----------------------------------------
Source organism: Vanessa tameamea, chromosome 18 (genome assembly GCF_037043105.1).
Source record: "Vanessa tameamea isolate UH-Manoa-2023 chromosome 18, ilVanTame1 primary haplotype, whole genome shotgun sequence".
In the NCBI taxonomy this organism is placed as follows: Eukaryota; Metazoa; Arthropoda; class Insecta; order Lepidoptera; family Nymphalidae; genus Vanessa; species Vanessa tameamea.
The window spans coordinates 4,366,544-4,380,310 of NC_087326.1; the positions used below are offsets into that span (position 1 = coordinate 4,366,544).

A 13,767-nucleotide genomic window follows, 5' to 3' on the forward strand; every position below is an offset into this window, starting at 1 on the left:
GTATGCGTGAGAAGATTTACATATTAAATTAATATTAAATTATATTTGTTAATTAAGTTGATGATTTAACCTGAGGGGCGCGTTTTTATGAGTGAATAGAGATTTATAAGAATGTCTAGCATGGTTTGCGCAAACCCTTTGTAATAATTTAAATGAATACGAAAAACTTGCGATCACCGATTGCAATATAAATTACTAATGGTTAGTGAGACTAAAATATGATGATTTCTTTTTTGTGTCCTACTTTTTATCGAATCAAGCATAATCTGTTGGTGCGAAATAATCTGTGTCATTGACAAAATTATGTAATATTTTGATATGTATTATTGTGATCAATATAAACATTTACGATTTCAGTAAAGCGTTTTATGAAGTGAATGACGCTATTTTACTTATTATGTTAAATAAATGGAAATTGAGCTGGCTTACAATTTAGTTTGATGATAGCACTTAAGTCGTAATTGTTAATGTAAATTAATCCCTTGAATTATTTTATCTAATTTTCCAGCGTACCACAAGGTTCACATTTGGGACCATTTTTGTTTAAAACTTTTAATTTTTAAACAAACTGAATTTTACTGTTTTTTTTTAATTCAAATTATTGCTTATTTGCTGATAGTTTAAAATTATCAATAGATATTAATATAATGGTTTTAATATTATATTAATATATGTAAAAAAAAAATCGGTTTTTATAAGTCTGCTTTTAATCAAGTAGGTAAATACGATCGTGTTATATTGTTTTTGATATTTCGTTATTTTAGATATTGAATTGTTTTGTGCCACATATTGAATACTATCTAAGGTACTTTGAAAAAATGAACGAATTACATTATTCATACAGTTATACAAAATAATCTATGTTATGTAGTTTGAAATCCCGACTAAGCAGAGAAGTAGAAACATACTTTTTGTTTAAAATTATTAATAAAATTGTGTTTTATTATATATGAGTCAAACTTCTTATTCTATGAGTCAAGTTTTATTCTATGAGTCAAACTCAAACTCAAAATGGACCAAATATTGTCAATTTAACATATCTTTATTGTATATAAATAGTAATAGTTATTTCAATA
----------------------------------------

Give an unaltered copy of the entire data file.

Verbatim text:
Source organism: Vanessa tameamea, chromosome 18 (genome assembly GCF_037043105.1).
Source record: "Vanessa tameamea isolate UH-Manoa-2023 chromosome 18, ilVanTame1 primary haplotype, whole genome shotgun sequence".
In the NCBI taxonomy this organism is placed as follows: Eukaryota; Metazoa; Arthropoda; class Insecta; order Lepidoptera; family Nymphalidae; genus Vanessa; species Vanessa tameamea.
The window spans coordinates 4,366,544-4,380,310 of NC_087326.1; the positions used below are offsets into that span (position 1 = coordinate 4,366,544).

A 13,767-nucleotide genomic window follows, 5' to 3' on the forward strand; every position below is an offset into this window, starting at 1 on the left:
GTATGCGTGAGAAGATTTACATATTAAATTAATATTAAATTATATTTGTTAATTAAGTTGATGATTTAACCTGAGGGGCGCGTTTTTATGAGTGAATAGAGATTTATAAGAATGTCTAGCATGGTTTGCGCAAACCCTTTGTAATAATTTAAATGAATACGAAAAACTTGCGATCACCGATTGCAATATAAATTACTAATGGTTAGTGAGACTAAAATATGATGATTTCTTTTTTGTGTCCTACTTTTTATCGAATCAAGCATAATCTGTTGGTGCGAAATAATCTGTGTCATTGACAAAATTATGTAATATTTTGATATGTATTATTGTGATCAATATAAACATTTACGATTTCAGTAAAGCGTTTTATGAAGTGAATGACGCTATTTTACTTATTATGTTAAATAAATGGAAATTGAGCTGGCTTACAATTTAGTTTGATGATAGCACTTAAGTCGTAATTGTTAATGTAAATTAATCCCTTGAATTATTTTATCTAATTTTCCAGCGTACCACAAGGTTCACATTTGGGACCATTTTTGTTTAAAACTTTTAATTTTTAAACAAACTGAATTTTACTGTTTTTTTTTAATTCAAATTATTGCTTATTTGCTGATAGTTTAAAATTATCAATAGATATTAATATAATGGTTTTAATATTATATTAATATATGTAAAAAAAAAATCGGTTTTTATAAGTCTGCTTTTAATCAAGTAGGTAAATACGATCGTGTTATATTGTTTTTGATATTTCGTTATTTTAGATATTGAATTGTTTTGTGCCACATATTGAATACTATCTAAGGTACTTTGAAAAAATGAACGAATTACATTATTCATACAGTTATACAAAATAATCTATGTTATGTAGTTTGAAATCCCGACTAAGCAGAGAAGTAGAAACATACTTTTTGTTTAAAATTATTAATAAAATTGTGTTTTATTATATATGAGTCAAACTTCTTATTCTATGAGTCAAGTTTTATTCTATGAGTCAAACTCAAACTCAAAATGGACCAAATATTGTCAATTTAACATATCTTTATTGTATATAAATAGTAATAGTTATTTCAATA